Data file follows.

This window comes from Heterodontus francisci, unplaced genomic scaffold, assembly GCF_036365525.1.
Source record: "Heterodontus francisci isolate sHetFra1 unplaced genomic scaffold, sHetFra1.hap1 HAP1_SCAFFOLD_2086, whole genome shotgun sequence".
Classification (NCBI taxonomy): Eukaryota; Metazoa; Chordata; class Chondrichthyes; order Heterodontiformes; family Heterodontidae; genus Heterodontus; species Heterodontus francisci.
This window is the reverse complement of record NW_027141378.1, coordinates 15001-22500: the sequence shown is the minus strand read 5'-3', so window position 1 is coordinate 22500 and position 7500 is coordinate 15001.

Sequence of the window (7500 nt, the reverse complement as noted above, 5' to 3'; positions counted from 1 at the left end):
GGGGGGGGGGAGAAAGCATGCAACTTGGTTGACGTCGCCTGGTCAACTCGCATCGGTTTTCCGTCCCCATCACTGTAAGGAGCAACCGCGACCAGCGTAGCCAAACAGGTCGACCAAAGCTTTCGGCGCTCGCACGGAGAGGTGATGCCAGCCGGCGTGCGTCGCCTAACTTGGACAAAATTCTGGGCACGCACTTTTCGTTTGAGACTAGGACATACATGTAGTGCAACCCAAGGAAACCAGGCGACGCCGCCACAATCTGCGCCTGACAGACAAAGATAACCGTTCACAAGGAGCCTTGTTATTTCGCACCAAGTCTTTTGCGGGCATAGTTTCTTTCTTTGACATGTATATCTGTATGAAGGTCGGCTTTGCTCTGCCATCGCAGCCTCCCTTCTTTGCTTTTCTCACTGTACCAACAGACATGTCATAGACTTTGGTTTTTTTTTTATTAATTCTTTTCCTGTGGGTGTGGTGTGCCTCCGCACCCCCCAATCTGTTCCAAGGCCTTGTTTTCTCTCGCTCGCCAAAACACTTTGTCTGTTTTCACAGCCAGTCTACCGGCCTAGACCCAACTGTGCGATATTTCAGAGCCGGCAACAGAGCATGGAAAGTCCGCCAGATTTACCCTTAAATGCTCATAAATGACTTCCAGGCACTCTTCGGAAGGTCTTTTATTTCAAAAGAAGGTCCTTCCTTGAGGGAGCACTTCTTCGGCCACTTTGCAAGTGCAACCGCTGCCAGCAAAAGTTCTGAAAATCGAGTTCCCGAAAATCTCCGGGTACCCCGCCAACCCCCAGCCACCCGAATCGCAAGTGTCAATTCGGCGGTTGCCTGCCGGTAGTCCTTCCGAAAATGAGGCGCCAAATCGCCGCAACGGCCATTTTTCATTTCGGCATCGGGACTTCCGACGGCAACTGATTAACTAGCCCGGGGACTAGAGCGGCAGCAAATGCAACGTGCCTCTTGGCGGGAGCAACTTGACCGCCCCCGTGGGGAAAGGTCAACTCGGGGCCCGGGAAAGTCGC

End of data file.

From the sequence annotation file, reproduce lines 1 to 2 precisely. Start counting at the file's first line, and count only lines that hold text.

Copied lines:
This window comes from Heterodontus francisci, unplaced genomic scaffold, assembly GCF_036365525.1.
Source record: "Heterodontus francisci isolate sHetFra1 unplaced genomic scaffold, sHetFra1.hap1 HAP1_SCAFFOLD_2086, whole genome shotgun sequence".